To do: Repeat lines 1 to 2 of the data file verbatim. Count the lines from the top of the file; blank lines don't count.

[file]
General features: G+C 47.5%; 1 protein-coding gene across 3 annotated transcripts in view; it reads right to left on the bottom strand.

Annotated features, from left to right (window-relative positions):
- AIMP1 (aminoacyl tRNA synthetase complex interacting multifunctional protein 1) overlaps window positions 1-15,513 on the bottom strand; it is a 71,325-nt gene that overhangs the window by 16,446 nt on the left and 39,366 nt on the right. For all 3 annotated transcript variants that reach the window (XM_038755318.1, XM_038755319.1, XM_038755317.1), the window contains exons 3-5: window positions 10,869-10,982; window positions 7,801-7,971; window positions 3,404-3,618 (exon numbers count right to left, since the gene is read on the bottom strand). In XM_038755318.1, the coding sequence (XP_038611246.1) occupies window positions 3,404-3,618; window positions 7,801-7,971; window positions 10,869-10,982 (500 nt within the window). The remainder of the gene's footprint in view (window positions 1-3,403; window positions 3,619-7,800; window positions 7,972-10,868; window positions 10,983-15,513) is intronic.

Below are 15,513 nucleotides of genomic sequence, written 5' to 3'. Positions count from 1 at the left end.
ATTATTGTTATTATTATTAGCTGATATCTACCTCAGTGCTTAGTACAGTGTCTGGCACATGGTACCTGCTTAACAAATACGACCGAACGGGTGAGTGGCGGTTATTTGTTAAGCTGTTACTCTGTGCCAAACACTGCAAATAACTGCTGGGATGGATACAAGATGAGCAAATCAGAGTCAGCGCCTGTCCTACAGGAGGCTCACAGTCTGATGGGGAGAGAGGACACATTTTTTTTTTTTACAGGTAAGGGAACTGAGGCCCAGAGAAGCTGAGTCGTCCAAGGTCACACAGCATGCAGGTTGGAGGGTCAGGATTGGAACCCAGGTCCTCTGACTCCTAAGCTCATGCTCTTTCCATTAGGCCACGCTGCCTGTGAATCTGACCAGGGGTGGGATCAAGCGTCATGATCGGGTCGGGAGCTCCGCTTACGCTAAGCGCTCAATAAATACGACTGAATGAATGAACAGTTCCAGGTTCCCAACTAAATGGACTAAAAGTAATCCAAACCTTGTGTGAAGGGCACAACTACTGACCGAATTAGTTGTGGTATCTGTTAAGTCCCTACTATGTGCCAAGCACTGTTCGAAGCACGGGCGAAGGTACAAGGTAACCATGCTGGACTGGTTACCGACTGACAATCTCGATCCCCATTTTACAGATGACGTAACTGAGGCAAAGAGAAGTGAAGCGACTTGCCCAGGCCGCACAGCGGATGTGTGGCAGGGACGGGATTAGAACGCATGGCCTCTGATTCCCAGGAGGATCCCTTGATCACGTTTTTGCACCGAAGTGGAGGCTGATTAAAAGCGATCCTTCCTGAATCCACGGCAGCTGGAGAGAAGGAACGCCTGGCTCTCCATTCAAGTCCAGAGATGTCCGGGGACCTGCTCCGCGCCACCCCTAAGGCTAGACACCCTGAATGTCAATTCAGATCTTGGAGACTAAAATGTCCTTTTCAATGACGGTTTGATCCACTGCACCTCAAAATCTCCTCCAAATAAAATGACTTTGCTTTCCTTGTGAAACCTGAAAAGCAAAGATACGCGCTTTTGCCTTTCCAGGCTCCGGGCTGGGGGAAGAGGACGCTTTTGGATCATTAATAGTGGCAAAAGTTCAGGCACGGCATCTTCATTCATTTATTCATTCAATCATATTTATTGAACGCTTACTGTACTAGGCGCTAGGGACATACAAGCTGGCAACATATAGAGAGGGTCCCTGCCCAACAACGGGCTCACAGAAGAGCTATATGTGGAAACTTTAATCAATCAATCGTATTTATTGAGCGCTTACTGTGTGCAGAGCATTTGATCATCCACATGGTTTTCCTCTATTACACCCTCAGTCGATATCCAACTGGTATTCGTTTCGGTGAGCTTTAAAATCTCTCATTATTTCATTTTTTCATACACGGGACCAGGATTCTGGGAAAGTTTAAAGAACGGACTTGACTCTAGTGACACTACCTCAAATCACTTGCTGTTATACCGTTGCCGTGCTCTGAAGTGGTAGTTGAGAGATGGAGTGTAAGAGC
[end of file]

General features: G+C 47.5%; 1 protein-coding gene across 3 annotated transcripts in view; it reads right to left on the bottom strand.

Annotated features, from left to right (window-relative positions):